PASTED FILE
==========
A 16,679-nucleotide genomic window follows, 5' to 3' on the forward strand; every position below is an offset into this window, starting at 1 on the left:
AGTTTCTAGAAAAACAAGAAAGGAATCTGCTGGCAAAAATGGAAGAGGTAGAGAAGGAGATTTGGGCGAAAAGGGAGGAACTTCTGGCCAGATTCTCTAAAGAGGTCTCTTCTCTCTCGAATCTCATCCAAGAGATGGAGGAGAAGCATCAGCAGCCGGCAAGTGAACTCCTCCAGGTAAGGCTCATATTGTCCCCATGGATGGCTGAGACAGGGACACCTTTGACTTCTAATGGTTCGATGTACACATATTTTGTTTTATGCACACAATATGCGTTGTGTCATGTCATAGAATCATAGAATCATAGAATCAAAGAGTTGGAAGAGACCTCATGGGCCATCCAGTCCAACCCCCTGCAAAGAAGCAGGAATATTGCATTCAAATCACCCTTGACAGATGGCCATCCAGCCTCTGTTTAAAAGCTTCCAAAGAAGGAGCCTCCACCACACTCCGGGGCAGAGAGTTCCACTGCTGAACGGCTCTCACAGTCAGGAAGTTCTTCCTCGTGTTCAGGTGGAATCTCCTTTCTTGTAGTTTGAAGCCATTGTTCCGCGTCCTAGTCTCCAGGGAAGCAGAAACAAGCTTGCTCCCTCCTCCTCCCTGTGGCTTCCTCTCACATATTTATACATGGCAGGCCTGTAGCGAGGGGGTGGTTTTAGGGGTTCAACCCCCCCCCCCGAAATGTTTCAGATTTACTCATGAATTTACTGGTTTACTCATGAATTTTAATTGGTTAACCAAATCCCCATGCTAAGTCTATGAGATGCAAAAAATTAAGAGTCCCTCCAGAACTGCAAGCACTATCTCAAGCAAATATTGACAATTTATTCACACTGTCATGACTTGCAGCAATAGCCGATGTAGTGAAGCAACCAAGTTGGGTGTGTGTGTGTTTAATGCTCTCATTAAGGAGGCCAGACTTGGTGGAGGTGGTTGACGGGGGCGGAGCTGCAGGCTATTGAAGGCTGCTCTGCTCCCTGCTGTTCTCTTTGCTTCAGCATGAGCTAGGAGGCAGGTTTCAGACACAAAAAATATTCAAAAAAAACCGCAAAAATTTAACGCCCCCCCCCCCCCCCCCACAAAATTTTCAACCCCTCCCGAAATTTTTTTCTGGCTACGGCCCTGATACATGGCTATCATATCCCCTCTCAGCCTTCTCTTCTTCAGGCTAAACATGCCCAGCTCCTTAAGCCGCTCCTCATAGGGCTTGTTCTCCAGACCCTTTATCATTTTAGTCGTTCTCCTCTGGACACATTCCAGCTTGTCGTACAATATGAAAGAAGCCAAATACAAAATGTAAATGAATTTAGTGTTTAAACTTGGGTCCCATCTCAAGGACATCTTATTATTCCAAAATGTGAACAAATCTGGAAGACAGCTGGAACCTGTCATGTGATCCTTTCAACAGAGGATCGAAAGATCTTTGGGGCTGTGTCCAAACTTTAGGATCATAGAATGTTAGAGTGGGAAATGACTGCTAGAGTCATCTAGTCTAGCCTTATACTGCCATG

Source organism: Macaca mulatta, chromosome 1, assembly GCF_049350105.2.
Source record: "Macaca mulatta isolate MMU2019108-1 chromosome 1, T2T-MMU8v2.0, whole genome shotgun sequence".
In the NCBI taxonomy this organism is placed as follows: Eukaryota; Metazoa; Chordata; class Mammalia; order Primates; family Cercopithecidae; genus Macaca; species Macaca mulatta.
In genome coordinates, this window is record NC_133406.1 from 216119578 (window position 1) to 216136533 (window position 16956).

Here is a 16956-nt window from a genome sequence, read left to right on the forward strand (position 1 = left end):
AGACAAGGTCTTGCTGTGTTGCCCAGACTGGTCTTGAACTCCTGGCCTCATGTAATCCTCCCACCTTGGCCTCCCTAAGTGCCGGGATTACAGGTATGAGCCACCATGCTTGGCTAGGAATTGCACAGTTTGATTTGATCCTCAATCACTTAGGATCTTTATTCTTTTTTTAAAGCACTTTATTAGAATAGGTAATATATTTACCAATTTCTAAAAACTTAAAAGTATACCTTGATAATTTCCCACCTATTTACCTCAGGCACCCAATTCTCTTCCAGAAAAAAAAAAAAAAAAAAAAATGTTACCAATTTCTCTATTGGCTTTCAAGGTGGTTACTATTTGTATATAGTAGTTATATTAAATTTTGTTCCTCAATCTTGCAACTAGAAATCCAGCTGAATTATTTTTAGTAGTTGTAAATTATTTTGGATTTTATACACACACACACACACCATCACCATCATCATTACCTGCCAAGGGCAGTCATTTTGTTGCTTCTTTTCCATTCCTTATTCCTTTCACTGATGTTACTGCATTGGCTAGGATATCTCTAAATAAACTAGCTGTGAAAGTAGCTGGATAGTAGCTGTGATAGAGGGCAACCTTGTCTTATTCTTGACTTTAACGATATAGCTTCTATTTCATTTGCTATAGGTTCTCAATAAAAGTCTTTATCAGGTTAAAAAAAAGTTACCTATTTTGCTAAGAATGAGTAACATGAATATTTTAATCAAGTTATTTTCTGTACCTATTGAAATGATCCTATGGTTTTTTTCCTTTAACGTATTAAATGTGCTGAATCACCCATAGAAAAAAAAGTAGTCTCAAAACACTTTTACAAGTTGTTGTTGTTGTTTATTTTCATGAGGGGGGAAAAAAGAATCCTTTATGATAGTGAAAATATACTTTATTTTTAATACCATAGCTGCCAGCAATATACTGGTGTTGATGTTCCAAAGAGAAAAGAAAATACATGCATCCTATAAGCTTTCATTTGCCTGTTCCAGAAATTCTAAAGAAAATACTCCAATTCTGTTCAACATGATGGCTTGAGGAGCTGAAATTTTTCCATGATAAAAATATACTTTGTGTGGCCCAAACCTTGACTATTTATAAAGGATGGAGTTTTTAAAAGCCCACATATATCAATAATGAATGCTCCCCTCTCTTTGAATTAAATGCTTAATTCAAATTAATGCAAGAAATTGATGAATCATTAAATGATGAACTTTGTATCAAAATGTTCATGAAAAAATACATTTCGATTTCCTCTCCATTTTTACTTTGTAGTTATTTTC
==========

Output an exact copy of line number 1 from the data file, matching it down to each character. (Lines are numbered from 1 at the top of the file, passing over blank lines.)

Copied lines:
A 16,679-nucleotide genomic window follows, 5' to 3' on the forward strand; every position below is an offset into this window, starting at 1 on the left: